With a myriad of differences each human being displays, the “fix” for problems identified in any gait analysis must be customized to each person and their specific need(s). Or does it? Also, who’s to say that the person analyzing the gait is getting it right? Assuming that the clinician or individual who is assessing gait is 100% correct in their analysis and the specific needs of that patient, then who is to say that the person being analyzed is moving/walking/running in a way that is reflective of what got them injured in the first place? Run form at mile 18 of a 21 mile run on week 17 of a 20 week marathon training build is likely going to be different (fatigue of the training and fatigue of the run) than the 1st 5 minutes on a treadmill while someone is fresh, injured, or not warmed up, etc. For all of these reasons, no matter how much science is put into gait analysis, it’s the Art of gait analysis that makes it work. Cookie cutter programs, group workshops, books on better run form or any other potential “quick fix” is limited in its ability to truly impart long lasting and meaningful change. Many of the programs are, however, very useful in helping people start the foundation towards better movement and at the very least, get people thinking about what they ultimately should be trying to do. In a prior article, How to Run, I stressed the importance of feeling the change, not forcing the change. Children are not taught to walk or run, it’s something they are programmed to do. It is a learned process over many years. As much as it makes logical sense that you can teach someone to walk or run, it’s still something that has to come from within, from the centers of the brain that control our basic movement patterns.

Is there a proper way to run and do we all have to run the same way?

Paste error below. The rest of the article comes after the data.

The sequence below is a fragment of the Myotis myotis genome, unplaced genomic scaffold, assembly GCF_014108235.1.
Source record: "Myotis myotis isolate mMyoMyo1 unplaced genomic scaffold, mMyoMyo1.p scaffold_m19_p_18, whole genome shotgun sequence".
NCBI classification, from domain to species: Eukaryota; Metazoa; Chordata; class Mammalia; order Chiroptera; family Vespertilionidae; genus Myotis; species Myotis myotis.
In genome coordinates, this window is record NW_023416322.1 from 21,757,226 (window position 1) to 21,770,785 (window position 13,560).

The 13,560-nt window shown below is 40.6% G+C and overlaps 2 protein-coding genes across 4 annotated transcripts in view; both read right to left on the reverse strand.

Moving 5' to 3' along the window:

My answer would be that it depends. I would say that the correct way to run would be the method that helps best sustain posture over the long term. When you are walking and running (and moving) in proper posture, then your movements are efficient; i.e. made with much less effort. Less effort means less fatigue and less fatigue means less likelihood of injury. Chronic injury, after-all, will result when your body moves in a way that forces bones, joints, muscles, tendons and ligaments to perform actions they are not designed to perform…repetitively. Therefore, running with proper posture is the manner in which we all should be running. Yet, there are so many variances of posture in human beings, that posture will in fact look different from one individual to another, even though they are running “the same.” There are, however, many people with body adaptations, difficult work-life styles, or other physical/neurologic limitations that prevent their ability to obtain proper posture. What then?

Each of us has a threshold we can reach where it won’t matter how poor our form is, we won’t become injured. It could be 2 miles for some, 100 miles for others. It could be trying to run a 20 minute 5K when their natural ability is 22 minutes, in combination with the cumulative stresses of repeatedly trying to outpace your current ability. Once we cross our natural limiters, we’ve crossed a threshold where injuries can happen. If someone’s activity level always remains below that injury threshold, then they should be able to run as they like with little risk of injury, and not have to worry about trying to improve something that needn’t be improved.

There is absolutely a place for gait analysis, and something that I will continue to do in trying to help the injured athlete, or try and help the motivated athletes become more efficient runners. At the same time, it’s important to understand that the greatest benefit one can obtain from Gait analysis, is when the Science of the analysis is blended with the Art of understanding how to properly guide each individual based on where they are at, what their realistic goals are, and most importantly, how patient they will be in seeing them through.

Dr. Neil Feldman Dr. Neil Feldman is a Podiatrist at Central Massachusetts Podiatry, in Worcester and Westborough. As an ultramarathoner, runner and triathlete, he loves to help his patients remain consistent with their regular activities, assist in getting patients back to health and dedicates himself to patients achieving their goal events and races from walking the Camino de Santiago, to a first 5k run, to Ironman to a 250 mile run…and yes, that’s a thing!!